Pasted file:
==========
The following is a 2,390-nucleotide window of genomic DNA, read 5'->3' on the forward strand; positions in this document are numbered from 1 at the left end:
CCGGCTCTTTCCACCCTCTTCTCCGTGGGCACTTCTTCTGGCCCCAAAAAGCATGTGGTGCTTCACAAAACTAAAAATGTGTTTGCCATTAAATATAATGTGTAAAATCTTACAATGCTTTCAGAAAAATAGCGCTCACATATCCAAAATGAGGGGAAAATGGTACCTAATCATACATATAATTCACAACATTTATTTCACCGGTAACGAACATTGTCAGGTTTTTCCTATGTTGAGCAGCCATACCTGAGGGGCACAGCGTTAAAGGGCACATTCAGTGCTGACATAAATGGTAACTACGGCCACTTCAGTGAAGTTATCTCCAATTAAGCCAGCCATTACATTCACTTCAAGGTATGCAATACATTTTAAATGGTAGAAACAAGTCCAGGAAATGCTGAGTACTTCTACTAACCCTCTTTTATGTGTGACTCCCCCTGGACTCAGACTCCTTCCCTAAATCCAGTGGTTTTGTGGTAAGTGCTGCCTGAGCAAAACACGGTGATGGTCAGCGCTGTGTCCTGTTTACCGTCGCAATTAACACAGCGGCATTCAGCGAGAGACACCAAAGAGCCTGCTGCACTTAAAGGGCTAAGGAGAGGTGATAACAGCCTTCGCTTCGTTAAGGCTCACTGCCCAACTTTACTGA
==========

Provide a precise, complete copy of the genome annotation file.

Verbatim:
The following is a 2,390-nucleotide window of genomic DNA, read 5'->3' on the forward strand; positions in this document are numbered from 1 at the left end:
CCGGCTCTTTCCACCCTCTTCTCCGTGGGCACTTCTTCTGGCCCCAAAAAGCATGTGGTGCTTCACAAAACTAAAAATGTGTTTGCCATTAAATATAATGTGTAAAATCTTACAATGCTTTCAGAAAAATAGCGCTCACATATCCAAAATGAGGGGAAAATGGTACCTAATCATACATATAATTCACAACATTTATTTCACCGGTAACGAACATTGTCAGGTTTTTCCTATGTTGAGCAGCCATACCTGAGGGGCACAGCGTTAAAGGGCACATTCAGTGCTGACATAAATGGTAACTACGGCCACTTCAGTGAAGTTATCTCCAATTAAGCCAGCCATTACATTCACTTCAAGGTATGCAATACATTTTAAATGGTAGAAACAAGTCCAGGAAATGCTGAGTACTTCTACTAACCCTCTTTTATGTGTGACTCCCCCTGGACTCAGACTCCTTCCCTAAATCCAGTGGTTTTGTGGTAAGTGCTGCCTGAGCAAAACACGGTGATGGTCAGCGCTGTGTCCTGTTTACCGTCGCAATTAACACAGCGGCATTCAGCGAGAGACACCAAAGAGCCTGCTGCACTTAAAGGGCTAAGGAGAGGTGATAACAGCCTTCGCTTCGTTAAGGCTCACTGCCCAACTTTACTGA